Songdo City from Dongho Kim via Flickr.
Some of the most gorgeous and vibrant places on Earth are century-old cities, which have been modernized little by little to reflect layers of history.
On the other hand, there are brand new cities, subject to a very different type of wonder. Though sparkling with promise, they can be quick to build but slow to populate; devoid of culture and more importantly, people.
Cities solving problems
With urban populations expected to nearly double by 2050, urban planners are expanding existing cities sideways and upwards, and attempting to mitigate environmental detriment all the while. Elsewhere, cities are being built from scratch to achieve the same results: smart, eco-friendly urban space.
From-scratch, 21st century cities are often designed with utopia in mind, utilizing green energy and technology for cleaner, low-impact living.
This is fantastic in theory, but in practice a bit more complicated. There are many variables that determine a city’s success, beyond design, and it’s these that don’t always materialize as envisioned.
Overnight cities[contextly_auto_sidebar id=”gWp9jq73Fy1EGCY7aMUDVtPc0hfUqtzU”]There’s no better example of brand new cities than China’s new “overnight” metropolises, which have been popping up like daisies in recent decades to accommodate an influx of city-bound migrants.
China’s building boom has produced 600 new cities since 1949, most of which were built since the 80s (building kicked into even higher gear in the 2000s). The result is what many refer to as “ghost cities,” as hundreds of newly-built regions remain vacant and underpopulated.
As it turns out, convincing people to move to new cities is not as easy as building them; populations need time to grow and flourish. With cities still anticipating population and economic growth as fuel, their quiet roads and spotless steel resemble something out of a dystopian fantasy.
Not just China
There are plenty of other countries building brand new cities for various reasons, and to different levels of success. For example:
- Egypt has announced it is building a new capital to reduce congestion in Cairo. The country’s “New Cairo,” built for similar reasons, remains largely unpopulated.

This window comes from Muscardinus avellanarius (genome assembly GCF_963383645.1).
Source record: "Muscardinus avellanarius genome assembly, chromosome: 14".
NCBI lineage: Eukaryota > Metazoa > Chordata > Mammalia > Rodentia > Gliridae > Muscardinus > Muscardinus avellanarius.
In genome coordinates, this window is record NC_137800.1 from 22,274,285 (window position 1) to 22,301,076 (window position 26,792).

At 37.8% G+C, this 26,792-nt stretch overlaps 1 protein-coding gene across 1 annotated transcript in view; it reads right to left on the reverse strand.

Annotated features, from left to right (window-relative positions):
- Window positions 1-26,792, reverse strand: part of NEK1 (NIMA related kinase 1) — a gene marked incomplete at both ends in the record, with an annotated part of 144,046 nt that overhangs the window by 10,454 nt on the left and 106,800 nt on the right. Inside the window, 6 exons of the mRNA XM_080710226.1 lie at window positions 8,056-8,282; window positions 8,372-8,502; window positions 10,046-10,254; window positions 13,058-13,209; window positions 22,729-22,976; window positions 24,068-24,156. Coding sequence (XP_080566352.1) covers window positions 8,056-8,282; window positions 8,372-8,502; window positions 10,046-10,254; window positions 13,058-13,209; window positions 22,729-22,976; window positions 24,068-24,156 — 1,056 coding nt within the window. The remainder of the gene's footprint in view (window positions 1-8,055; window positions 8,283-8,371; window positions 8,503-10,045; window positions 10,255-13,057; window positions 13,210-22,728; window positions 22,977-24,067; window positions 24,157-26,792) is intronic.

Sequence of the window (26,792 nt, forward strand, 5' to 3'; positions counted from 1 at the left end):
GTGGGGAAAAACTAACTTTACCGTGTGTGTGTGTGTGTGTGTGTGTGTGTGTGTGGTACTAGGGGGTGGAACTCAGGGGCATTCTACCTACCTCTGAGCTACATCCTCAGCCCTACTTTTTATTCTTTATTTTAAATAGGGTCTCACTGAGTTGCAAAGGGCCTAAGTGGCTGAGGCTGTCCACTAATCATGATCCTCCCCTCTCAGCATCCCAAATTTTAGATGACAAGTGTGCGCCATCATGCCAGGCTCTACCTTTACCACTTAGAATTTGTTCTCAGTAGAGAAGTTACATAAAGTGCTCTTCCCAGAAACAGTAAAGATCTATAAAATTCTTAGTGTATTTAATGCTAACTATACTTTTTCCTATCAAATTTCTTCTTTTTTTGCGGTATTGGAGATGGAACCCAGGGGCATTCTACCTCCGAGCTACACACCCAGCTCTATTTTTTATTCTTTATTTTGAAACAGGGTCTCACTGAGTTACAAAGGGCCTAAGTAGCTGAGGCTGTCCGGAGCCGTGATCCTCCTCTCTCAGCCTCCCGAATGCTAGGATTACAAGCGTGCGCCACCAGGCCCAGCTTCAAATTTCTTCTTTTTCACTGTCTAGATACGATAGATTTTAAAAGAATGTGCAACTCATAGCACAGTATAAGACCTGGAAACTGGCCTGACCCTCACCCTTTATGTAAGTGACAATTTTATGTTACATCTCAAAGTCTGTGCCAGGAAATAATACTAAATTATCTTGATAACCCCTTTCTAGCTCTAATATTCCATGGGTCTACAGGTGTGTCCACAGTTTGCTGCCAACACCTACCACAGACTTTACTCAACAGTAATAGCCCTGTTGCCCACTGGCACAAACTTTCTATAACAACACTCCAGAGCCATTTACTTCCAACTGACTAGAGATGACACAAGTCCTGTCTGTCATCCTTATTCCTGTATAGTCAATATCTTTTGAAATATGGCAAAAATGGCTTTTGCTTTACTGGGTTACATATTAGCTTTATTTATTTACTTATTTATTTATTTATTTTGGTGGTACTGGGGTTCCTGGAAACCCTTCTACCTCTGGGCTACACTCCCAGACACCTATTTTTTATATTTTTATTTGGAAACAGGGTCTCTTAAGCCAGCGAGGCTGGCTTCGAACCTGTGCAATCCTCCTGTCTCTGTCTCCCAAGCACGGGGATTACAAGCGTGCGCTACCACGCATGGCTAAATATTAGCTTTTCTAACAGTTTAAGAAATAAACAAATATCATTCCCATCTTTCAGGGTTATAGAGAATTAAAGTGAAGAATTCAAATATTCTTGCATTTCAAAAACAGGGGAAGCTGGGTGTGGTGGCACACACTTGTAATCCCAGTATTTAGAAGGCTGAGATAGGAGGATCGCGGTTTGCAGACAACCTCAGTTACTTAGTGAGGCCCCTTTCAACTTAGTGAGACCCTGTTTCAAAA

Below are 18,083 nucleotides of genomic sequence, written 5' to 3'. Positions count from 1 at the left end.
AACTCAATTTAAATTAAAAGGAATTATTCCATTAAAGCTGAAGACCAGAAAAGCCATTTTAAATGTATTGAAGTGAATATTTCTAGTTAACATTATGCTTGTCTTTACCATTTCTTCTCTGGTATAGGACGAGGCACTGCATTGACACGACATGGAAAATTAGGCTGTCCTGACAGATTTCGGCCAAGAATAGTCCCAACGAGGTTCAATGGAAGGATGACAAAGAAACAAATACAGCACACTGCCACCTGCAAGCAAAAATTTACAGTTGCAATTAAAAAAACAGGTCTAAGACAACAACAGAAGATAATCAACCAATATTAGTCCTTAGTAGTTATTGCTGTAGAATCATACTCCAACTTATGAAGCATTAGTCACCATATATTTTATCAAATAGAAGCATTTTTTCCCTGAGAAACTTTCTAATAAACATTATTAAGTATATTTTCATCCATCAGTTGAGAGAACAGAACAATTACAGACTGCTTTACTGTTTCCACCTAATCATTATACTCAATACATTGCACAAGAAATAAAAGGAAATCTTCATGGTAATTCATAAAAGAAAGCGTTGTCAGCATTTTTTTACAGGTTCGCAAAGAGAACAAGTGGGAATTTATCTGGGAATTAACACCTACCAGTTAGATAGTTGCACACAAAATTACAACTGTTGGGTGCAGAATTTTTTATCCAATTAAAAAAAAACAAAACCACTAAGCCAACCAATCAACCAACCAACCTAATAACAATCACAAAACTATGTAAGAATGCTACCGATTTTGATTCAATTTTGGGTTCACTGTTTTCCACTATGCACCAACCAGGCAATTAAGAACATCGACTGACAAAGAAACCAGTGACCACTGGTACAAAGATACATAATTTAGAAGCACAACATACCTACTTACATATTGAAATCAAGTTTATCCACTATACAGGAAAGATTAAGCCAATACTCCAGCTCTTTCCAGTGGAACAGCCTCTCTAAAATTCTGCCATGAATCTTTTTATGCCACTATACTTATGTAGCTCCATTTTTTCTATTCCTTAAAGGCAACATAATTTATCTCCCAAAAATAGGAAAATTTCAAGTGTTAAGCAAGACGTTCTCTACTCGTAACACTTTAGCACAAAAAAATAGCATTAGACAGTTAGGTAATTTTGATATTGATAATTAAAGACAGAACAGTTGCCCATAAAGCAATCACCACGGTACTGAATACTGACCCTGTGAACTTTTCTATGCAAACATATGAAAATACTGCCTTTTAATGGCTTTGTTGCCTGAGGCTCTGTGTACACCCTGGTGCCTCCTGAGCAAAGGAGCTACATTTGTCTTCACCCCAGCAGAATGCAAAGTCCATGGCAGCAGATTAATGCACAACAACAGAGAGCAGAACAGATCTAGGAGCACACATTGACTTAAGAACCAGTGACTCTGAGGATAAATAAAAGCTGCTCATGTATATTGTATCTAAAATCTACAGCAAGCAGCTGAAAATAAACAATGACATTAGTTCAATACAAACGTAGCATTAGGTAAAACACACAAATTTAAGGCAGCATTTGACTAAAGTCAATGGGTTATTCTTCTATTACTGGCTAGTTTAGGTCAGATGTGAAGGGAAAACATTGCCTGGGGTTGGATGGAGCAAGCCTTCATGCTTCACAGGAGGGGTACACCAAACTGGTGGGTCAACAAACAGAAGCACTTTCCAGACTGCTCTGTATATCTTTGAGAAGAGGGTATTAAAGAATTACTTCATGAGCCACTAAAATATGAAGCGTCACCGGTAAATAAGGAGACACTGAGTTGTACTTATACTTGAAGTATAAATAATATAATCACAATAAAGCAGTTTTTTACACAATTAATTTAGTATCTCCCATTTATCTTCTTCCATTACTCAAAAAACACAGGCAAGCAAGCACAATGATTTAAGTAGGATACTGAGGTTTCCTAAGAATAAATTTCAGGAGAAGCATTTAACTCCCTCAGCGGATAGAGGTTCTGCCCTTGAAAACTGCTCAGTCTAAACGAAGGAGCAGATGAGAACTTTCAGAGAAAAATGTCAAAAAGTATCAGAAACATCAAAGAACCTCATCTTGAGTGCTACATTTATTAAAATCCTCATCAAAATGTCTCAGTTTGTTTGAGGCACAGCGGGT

- India’s Lavasa is an in-process, high-tech city built with corporate interests. Besides being underpopulated, construction has been stalled over controversies. (Prime Minister Modi wants 100 smart cities installed across the country)
- Qatar, already home to largely unoccupied artificial island and smart city the Pearl-Qatar, plans to build another from-scratch city called Lusail for the World Cup by 2020
- Portugal’s PlanIT Valley, an in-process sustainable smart city embedded fully with sensors, has had construction halted due to economic troubles
- United Arab Emirates’ Masdar, a carbon-neutral, entrepreneur-fueled city, was virtually empty as of 2014
- Kenya’s Konza Techno City, a “silicon savannah” planned to be completed by 2019, hopes to be a job oasis and technology hub despite local concerns
- South Korea’s Songdo is perhaps the most successful example of a smart city yet. With its population of 70,000 expected to triple by 2018, the city is still a quiet, blank slate expected to incrementally evolve into “the city of the future”
Waiting for culture
These idealistic brand new cities of the future share common challenges that only time may overcome, if they can be overcome at all.
One of these factors is cost, as new cities are expensive investments not all countries can afford. Even when complete, they often drive up the cost of living, and are therefore less attractive to potential residents. Not to mention, they are completely unaffordable to those nearing poverty who suffer most from the problems these cities aim to solve.
The artificial look and feel of brand new cities, and the way they are planned, can make them not only undesirable, but less adaptable than cities with more history. According to the BBC:
“The truly great cities that have thrived over centuries and even millennia – Rome, London, Shanghai among them – have done so because they have developed largely organically and with all strands of their complex lives woven together, if not ideally then intimately and humanely.”
It’s due to the inorganic, stylized origins that brand new cities suffer initially from a lack of community and soul, so to speak. “First you have to create an economy, then a community,” Lavasa’s architect said of this in an interview. “Soul is something that the city develops over time.”
In other words, these cities may start out as shells, but when people come — as population rates indicate is inevitable, should they be able to afford it — we can only hope they’ll breathe life into the architecture, and create a real vibrancy not captured by design.